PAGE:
In the longer term, those who move on to paid employment outside Emmaus did benefit financially. Companions who left Emmaus village Carlton generally went into manual jobs such as labouring or catering. Given that these were single people with no dependents, this would usually represent a substantial increase on benefit levels, even after tax and housing costs.
There are therefore no real financial benefits to companions whilst working at Emmaus, but a potential future benefit if Emmaus is considered as a stepping stone to future independence.
The companions interviewed were asked how they found their work within the Emmaus Community. For many, this was their first opportunity to work, or their first for many years. A few were explicit about the benefits they felt they’d gained from working in terms of their sense of self-worth:
I find, especially when new ones come in, they want to talk to me because I’ve been here for such long time, and they ask me for advice. When before no-one ever asked me for that!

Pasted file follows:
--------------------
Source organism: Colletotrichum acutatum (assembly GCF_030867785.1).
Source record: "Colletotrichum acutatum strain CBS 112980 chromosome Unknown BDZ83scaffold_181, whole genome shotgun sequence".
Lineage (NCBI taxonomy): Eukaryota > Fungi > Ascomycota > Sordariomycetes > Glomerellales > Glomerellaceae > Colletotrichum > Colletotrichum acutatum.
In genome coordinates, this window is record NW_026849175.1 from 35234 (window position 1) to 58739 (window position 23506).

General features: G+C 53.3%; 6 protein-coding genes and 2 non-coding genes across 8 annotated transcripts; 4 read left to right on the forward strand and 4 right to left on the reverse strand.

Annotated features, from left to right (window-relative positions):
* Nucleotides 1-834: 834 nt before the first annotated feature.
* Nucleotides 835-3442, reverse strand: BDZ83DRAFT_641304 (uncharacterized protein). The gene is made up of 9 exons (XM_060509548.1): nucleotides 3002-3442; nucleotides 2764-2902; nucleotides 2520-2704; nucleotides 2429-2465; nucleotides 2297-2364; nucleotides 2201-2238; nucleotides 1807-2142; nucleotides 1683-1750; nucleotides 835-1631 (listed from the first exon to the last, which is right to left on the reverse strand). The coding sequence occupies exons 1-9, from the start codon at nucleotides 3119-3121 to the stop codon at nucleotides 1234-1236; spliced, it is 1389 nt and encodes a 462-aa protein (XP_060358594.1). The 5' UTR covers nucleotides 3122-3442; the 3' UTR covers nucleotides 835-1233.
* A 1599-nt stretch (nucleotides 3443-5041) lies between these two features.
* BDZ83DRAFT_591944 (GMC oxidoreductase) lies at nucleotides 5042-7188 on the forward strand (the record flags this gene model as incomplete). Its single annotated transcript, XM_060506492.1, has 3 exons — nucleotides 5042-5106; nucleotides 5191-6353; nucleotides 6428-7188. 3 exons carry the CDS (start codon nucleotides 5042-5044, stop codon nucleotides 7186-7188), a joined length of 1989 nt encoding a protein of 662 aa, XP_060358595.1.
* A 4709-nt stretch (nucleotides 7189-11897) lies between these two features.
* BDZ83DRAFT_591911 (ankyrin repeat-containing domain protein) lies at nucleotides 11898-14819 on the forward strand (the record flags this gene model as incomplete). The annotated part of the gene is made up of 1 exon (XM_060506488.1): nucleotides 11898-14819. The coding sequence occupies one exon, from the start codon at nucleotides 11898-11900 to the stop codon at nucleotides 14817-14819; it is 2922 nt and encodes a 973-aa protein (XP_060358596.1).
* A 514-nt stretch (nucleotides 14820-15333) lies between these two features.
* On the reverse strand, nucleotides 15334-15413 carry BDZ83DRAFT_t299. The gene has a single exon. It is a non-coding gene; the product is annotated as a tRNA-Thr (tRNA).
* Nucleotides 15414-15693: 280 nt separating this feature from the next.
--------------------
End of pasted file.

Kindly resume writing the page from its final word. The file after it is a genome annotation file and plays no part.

You’ve got a job to do as well so you get some dignity back.
However, most were more inclined to emphasise that they simply enjoyed the work:
Emmaus is a best place anyone could ask for. You can do all different thing, like clothing, work in the restaurant, brick a brack, work on bikes, work in the shop, it’s brilliant. You get a chance to do everything.
The benefit of work that companions were most likely to articulate was that of having a fixed pattern and routine to their day particularly by those with a history of drug or alcohol use:
Prior to moving in here I think the alcohol was getting more and more. When you’re on the street you’ve got to drink to get to sleep. Emmaus has helped me through that…It’s the work. Just getting up in the morning really. Can’t do that if you’re drinking.
Development of skills
Some Emmaus Communities put considerable effort into training courses, often focused on computing and basic literacy. However, it would appear from the jobs taken by those who moved into work that that computer skills were not often needed; of the 12 companions who left Village Carlton with a job, one was a kitchen porter, one a barman, four went into manual labouring, two into catering, two into paid employment within Emmaus Communities, two into casual work and one to work in a bakery.
There were also examples given of companions who had developed skills and interests in electronics whilst at Emmaus and gone on to qualify as electricians. It would seem that the skills, and perhaps more importantly interests, developed at Emmaus did in some cases lead to future employment opportunities.